Our first son just turned five last week, and even though itâ€™s been five years I can vividly remember his first Christmas. Nothing particularly traumatic happened, but it wasnâ€™t exactly enjoyable either. I have to assume that it was in part to being new parents combined with the craziness of the holidays. I hardly remember anything about our second sonâ€™s first Christmas. Iâ€™m going to say thatâ€™s because we were more experienced, and traveling wasnâ€™t as difficult with our second. (And not, you know, that Iâ€™m a bad mother for not remembering even though it was only two years ago.)
1. Trying to figure out how to take care of a newborn is stressful enough without having holidays to deal with.
Thereâ€™s normally a lot going on around the holidays, and learning how to care for a newborn can be quite stressful. People might be willing to cut you a bit of slack in the holiday preparations, but you most likely wonâ€™t be able to get out of obligations completely.
2. Threat of bad weather.
Having a baby at the end of the fall months or beginning of the winter months means a much higher chance of encountering bad weather. It was snowing the night we brought our son home from the hospital, and even though my husband was being super careful our car still slid sideways in the snow. We were all fine, but it was scary. Also, while lugging an infant seat around anytime is a pain, itâ€™s especially difficult in snowy or icy conditions.
3. Your family will expect to see you and the baby.
Everyone will want to see the baby, and most likely you will want to show your baby off, even if that means traveling long distances to do so.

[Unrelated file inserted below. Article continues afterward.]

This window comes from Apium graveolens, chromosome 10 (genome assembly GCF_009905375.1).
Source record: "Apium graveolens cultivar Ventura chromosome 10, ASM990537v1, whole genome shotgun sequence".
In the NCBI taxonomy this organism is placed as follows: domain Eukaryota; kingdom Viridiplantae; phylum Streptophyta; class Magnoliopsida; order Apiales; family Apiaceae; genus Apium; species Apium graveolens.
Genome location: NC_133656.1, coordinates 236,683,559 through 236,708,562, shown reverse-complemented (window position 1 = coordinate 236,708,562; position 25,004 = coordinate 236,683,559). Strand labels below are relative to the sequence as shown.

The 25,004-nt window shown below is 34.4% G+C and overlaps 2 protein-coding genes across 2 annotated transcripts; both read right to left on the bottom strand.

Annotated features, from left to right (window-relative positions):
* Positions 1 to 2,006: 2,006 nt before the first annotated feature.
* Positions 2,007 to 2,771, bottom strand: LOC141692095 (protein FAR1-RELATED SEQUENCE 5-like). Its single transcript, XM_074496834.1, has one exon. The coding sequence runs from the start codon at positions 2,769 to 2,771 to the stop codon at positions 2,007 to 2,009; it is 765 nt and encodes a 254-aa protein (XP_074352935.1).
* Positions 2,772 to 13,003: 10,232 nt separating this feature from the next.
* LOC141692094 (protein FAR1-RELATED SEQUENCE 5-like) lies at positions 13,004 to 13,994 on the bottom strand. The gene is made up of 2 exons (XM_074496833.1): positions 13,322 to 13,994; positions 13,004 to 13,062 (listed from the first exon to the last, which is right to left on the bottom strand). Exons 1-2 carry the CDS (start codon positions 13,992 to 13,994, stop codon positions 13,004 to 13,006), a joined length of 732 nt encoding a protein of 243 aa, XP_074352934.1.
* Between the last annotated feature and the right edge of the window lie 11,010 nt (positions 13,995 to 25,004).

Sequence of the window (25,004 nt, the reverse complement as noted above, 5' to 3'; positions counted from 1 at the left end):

4. Traveling long distances with a newborn is not fun.
When our son was born we lived more than a 7 hour drive away from the majority of my family. Dealing with diaper blowout in the bathroom of a roadside rest area is an interesting experience.
5. Some babies (mine) refuse to eat (breastfeed or bottle) in public or even in the car.
For me, the thing that made traveling the worst was that our son refused to nurse or take a bottle while we were on the road. He hadnâ€™t taken to nursing right away as it was, and his doctors had been concerned that he wasnâ€™t gaining enough weight. So for him to refuse to eat for the entirety of the seven plus hour drive was maddening and enormously stressful for me.
6. Your body is still going through unexpected hormonal changes.
Severe constipation while staying with family? Thanks hormones!
7. Everyone will want to touch your baby.
This wasnâ€™t a thing I normally worried about, but after dozens of family members wanted to touch him and hold him even I got a bit nervous. Especially family members who donâ€™t know how to hold a baby or apparently forgot.
8. Stores are nightmares, and you WILL need something for the baby.
There will end up being some item that you need for your baby that canâ€™t wait, and you will have to go shopping. You will curse the holiday shoppers because you just want to get the thing your baby needs and get out.
9. You might miss family meals or other activities.
Other family members might have a particular timetable for holiday meals or activities, especially to accommodate older relatives or children, and you might not get to join them if youâ€™re busy nursing, feeding, or putting the baby down for a nap. Try not to be mad at everyone for apparently forgetting that you exist or would like to eat/do things as well.
10. No alcohol.
This doesnâ€™t apply to everyone, but for new breastfeeding moms alcohol is not usually recommended when youâ€™re trying to get your milk supply established. I was having so many problems with breastfeeding as it was that I wasnâ€™t willing to risk anything else messing it up. There are many times when I could have really used a drink though.
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(Image: getty images)